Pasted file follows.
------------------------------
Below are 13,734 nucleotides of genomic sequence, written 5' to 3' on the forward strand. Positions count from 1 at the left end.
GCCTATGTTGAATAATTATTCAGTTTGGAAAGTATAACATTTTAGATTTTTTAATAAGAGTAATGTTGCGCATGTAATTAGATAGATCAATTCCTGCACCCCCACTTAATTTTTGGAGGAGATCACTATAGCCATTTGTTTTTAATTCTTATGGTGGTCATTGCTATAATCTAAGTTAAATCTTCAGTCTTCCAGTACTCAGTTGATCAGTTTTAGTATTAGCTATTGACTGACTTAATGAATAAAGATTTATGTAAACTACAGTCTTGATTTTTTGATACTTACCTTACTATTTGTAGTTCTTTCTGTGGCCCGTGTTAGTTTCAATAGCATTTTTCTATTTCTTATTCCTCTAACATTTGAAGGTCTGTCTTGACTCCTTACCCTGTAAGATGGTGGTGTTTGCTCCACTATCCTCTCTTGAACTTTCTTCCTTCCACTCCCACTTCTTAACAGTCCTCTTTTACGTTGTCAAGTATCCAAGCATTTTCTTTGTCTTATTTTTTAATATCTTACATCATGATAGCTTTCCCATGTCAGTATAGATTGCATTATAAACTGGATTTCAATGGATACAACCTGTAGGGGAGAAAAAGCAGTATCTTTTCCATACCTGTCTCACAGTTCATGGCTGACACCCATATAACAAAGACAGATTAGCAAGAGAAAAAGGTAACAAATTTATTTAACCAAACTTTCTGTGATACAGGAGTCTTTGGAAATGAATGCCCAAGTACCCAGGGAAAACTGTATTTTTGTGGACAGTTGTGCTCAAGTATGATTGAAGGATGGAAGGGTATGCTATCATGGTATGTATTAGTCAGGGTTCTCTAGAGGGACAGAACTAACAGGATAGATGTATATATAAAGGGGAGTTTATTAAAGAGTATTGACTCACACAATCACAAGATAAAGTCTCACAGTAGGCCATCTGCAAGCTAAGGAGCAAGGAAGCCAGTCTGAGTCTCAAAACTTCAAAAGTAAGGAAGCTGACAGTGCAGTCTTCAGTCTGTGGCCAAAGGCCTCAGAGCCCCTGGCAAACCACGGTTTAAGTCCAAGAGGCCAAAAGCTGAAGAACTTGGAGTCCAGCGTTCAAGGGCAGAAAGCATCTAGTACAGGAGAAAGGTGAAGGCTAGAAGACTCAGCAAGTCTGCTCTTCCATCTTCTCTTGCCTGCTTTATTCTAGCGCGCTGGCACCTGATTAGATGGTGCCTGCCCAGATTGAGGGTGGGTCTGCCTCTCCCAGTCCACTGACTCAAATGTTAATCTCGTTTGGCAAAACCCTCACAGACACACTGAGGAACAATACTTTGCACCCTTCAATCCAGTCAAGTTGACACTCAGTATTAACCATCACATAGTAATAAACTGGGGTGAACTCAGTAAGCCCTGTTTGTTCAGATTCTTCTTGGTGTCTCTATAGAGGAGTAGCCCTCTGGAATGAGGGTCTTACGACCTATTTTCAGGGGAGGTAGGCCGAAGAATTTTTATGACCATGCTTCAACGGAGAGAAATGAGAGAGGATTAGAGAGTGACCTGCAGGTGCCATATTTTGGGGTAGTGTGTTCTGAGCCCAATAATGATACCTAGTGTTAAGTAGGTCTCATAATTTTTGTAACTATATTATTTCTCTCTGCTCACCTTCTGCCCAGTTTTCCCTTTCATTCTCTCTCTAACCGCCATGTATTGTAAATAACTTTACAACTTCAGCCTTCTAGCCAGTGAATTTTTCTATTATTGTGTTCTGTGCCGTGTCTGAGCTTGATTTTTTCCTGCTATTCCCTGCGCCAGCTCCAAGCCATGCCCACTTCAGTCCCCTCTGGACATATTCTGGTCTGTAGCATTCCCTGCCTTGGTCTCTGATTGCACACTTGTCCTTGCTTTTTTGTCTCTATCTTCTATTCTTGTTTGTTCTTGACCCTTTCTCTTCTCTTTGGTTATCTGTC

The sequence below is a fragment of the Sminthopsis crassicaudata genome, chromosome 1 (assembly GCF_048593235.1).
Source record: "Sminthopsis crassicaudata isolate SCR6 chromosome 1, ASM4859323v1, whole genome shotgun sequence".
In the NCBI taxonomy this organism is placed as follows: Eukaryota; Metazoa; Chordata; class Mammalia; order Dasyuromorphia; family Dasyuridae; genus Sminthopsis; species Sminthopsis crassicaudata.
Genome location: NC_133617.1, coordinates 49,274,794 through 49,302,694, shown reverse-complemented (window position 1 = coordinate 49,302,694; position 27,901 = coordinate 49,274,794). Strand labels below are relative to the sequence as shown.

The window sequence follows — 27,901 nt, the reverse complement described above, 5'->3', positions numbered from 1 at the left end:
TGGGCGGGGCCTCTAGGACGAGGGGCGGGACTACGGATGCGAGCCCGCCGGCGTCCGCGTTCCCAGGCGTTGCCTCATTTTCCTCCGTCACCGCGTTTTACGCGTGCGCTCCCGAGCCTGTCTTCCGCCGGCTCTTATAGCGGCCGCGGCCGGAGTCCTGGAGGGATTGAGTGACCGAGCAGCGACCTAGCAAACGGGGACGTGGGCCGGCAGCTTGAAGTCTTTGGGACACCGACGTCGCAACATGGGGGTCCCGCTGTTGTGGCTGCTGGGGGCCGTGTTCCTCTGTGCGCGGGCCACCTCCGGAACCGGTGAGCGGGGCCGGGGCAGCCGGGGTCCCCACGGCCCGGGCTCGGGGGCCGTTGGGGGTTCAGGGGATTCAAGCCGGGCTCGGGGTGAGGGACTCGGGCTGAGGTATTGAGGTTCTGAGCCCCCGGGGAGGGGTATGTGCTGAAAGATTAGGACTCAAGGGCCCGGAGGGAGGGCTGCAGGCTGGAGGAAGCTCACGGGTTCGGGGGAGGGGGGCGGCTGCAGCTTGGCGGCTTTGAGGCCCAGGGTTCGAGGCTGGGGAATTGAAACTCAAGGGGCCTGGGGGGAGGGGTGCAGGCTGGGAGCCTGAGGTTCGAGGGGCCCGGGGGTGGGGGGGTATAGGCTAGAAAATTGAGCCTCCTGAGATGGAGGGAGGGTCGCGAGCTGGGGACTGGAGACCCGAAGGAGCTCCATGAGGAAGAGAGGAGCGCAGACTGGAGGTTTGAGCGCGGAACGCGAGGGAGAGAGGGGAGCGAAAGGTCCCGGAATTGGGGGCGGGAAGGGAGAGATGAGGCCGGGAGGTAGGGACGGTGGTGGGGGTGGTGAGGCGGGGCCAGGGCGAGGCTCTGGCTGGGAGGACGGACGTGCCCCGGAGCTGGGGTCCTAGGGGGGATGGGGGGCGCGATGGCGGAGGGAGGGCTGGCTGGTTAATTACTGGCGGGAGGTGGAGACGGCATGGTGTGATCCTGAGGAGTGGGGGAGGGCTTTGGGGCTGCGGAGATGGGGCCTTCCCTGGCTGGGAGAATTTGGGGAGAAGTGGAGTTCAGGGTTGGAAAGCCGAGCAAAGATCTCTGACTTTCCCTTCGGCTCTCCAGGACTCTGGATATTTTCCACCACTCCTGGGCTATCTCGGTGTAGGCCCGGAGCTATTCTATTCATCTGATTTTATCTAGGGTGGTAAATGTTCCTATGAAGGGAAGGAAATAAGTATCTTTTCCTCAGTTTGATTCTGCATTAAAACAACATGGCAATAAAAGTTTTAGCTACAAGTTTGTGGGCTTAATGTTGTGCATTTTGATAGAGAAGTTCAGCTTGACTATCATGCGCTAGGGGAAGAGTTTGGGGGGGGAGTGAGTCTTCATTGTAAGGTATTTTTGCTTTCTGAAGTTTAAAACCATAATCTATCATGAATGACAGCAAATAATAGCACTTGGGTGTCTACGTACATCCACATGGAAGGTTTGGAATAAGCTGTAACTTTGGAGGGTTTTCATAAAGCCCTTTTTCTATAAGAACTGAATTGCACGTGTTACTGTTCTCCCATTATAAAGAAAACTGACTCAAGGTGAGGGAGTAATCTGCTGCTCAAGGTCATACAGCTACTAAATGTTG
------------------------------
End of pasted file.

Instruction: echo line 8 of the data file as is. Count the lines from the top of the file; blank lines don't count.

TGGGCGGGGCCTCTAGGACGAGGGGCGGGACTACGGATGCGAGCCCGCCGGCGTCCGCGTTCCCAGGCGTTGCCTCATTTTCCTCCGTCACCGCGTTTTACGCGTGCGCTCCCGAGCCTGTCTTCCGCCGGCTCTTATAGCGGCCGCGGCCGGAGTCCTGGAGGGATTGAGTGACCGAGCAGCGACCTAGCAAACGGGGACGTGGGCCGGCAGCTTGAAGTCTTTGGGACACCGACGTCGCAACATGGGGGTCCCGCTGTTGTGGCTGCTGGGGGCCGTGTTCCTCTGTGCGCGGGCCACCTCCGGAACCGGTGAGCGGGGCCGGGGCAGCCGGGGTCCCCACGGCCCGGGCTCGGGGGCCGTTGGGGGTTCAGGGGATTCAAGCCGGGCTCGGGGTGAGGGACTCGGGCTGAGGTATTGAGGTTCTGAGCCCCCGGGGAGGGGTATGTGCTGAAAGATTAGGACTCAAGGGCCCGGAGGGAGGGCTGCAGGCTGGAGGAAGCTCACGGGTTCGGGGGAGGGGGGCGGCTGCAGCTTGGCGGCTTTGAGGCCCAGGGTTCGAGGCTGGGGAATTGAAACTCAAGGGGCCTGGGGGGAGGGGTGCAGGCTGGGAGCCTGAGGTTCGAGGGGCCCGGGGGTGGGGGGGTATAGGCTAGAAAATTGAGCCTCCTGAGATGGAGGGAGGGTCGCGAGCTGGGGACTGGAGACCCGAAGGAGCTCCATGAGGAAGAGAGGAGCGCAGACTGGAGGTTTGAGCGCGGAACGCGAGGGAGAGAGGGGAGCGAAAGGTCCCGGAATTGGGGGCGGGAAGGGAGAGATGAGGCCGGGAGGTAGGGACGGTGGTGGGGGTGGTGAGGCGGGGCCAGGGCGAGGCTCTGGCTGGGAGGACGGACGTGCCCCGGAGCTGGGGTCCTAGGGGGGATGGGGGGCGCGATGGCGGAGGGAGGGCTGGCTGGTTAATTACTGGCGGGAGGTGGAGACGGCATGGTGTGATCCTGAGGAGTGGGGGAGGGCTTTGGGGCTGCGGAGATGGGGCCTTCCCTGGCTGGGAGAATTTGGGGAGAAGTGGAGTTCAGGGTTGGAAAGCCGAGCAAAGATCTCTGACTTTCCCTTCGGCTCTCCAGGACTCTGGATATTTTCCACCACTCCTGGGCTATCTCGGTGTAGGCCCGGAGCTATTCTATTCATCTGATTTTATCTAGGGTGGTAAATGTTCCTATGAAGGGAAGGAAATAAGTATCTTTTCCTCAGTTTGATTCTGCATTAAAACAACATGGCAATAAAAGTTTTAGCTACAAGTTTGTGGGCTTAATGTTGTGCATTTTGATAGAGAAGTTCAGCTTGACTATCATGCGCTAGGGGAAGAGTTTGGGGGGGGAGTGAGTCTTCATTGTAAGGTATTTTTGCTTTCTGAAGTTTAAAACCATAATCTATCATGAATGACAGCAAATAATAGCACTTGGGTGTCTACGTACATCCACATGGAAGGTTTGGAATAAGCTGTAACTTTGGAGGGTTTTCATAAAGCCCTTTTTCTATAAGAACTGAATTGCACGTGTTACTGTTCTCCCATTATAAAGAAAACTGACTCAAGGTGAGGGAGTAATCTGCTGCTCAAGGTCATACAGCTACTAAATGTTG